On Liberty of Conscience

Canis lupus portrait[W]e forbid the posting of the Ten Commandments in public places, lest any conscience feel imposed upon. Our military Chaplains may pray, but they may not use the name of our Lord. Our President may declare a generic National Day of Prayer, but not a Day of Prayer to the true God of Scripture. While God demands that we have no other gods, our Constitution commands the government to regard all gods equally and no god exclusively. If this were merely the prevailing sentiment of heathen rulers in our land, it would be wrong but not surprising. Sadly however, this malady pervades almost every corner of the Church.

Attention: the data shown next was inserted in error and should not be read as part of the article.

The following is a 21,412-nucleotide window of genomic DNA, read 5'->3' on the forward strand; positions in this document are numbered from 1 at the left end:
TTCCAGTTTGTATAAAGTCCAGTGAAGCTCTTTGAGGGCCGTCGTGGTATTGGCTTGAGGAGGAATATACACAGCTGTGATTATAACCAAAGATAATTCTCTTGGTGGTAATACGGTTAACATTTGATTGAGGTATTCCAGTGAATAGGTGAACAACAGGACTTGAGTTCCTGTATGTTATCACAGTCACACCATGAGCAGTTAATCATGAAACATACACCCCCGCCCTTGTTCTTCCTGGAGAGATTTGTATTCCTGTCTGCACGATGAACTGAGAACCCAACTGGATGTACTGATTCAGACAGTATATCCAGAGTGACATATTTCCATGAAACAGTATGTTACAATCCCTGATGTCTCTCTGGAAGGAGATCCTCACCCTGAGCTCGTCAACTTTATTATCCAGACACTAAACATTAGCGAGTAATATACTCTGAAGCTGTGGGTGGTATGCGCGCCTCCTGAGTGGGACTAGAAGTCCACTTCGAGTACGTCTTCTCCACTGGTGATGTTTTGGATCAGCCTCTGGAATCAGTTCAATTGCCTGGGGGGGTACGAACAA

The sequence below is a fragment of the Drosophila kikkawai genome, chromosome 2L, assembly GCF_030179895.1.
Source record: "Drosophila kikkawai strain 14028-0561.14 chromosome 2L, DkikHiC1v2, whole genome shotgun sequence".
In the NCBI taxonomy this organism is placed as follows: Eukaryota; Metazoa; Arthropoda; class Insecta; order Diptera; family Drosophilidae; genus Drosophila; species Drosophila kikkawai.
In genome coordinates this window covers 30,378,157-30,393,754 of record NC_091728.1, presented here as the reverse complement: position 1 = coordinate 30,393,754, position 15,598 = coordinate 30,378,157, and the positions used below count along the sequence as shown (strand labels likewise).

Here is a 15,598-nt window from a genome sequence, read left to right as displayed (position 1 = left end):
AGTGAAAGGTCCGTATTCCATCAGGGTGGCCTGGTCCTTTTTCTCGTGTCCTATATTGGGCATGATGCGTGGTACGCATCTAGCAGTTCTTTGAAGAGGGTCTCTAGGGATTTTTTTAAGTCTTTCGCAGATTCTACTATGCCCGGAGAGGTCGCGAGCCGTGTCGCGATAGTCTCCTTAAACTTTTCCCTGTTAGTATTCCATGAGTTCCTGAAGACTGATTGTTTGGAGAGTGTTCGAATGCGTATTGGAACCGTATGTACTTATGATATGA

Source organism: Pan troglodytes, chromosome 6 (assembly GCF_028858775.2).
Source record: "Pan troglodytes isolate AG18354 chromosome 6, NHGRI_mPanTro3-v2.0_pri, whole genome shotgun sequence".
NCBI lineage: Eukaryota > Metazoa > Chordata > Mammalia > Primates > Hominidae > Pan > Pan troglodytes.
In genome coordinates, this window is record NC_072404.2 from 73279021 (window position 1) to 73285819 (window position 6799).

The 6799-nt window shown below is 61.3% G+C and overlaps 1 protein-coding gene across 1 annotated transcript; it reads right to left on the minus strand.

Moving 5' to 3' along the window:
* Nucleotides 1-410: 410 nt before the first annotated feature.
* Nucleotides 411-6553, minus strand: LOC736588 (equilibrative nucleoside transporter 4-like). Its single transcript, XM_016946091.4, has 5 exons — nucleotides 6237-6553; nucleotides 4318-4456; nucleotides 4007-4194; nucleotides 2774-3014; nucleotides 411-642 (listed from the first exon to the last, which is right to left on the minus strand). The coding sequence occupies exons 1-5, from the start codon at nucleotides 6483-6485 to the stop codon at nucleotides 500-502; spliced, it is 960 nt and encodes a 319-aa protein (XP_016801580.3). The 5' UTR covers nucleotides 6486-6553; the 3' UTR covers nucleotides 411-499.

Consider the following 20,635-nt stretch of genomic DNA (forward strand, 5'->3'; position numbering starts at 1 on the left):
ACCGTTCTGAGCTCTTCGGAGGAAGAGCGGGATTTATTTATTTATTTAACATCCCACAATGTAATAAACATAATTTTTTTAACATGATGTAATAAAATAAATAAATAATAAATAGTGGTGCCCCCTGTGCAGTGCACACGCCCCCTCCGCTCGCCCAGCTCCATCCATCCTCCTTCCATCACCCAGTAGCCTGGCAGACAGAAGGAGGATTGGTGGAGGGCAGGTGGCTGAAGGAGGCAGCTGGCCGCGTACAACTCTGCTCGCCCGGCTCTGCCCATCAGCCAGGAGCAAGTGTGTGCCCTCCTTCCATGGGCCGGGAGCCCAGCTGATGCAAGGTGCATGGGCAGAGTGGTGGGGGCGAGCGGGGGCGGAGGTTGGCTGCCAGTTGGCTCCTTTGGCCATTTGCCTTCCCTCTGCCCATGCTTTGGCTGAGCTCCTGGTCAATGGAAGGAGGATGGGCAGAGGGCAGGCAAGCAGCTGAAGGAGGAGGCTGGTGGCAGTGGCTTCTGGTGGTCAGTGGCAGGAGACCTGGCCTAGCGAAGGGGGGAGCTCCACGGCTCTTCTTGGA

Not one professing Christian in 1,000,000 would advocate the suppression of idolatry, blasphemy or heresy by the civil government through use of force, whether by fines, prison, banishment…. “After all,” they reason, “how would we like it if our religion were outlawed? We would wish to be tolerated, and so we must do unto others as we would have done to ourselves.”

Thus, in Christian charity, the wolves are welcome to devour the sheep. They are given opportunity to seduce and destroy souls, to prey on the simple and unsuspecting, even to educate children in their ways. No doubt, we strongly disagree with their false teachings, but it would be un-Christ-like tyranny for us to deny these wolves their prey.

Read more: http://reformedlayman.com/LibertyOfConscienceConversation/AConversationConcerningLibertyofConscience.htm



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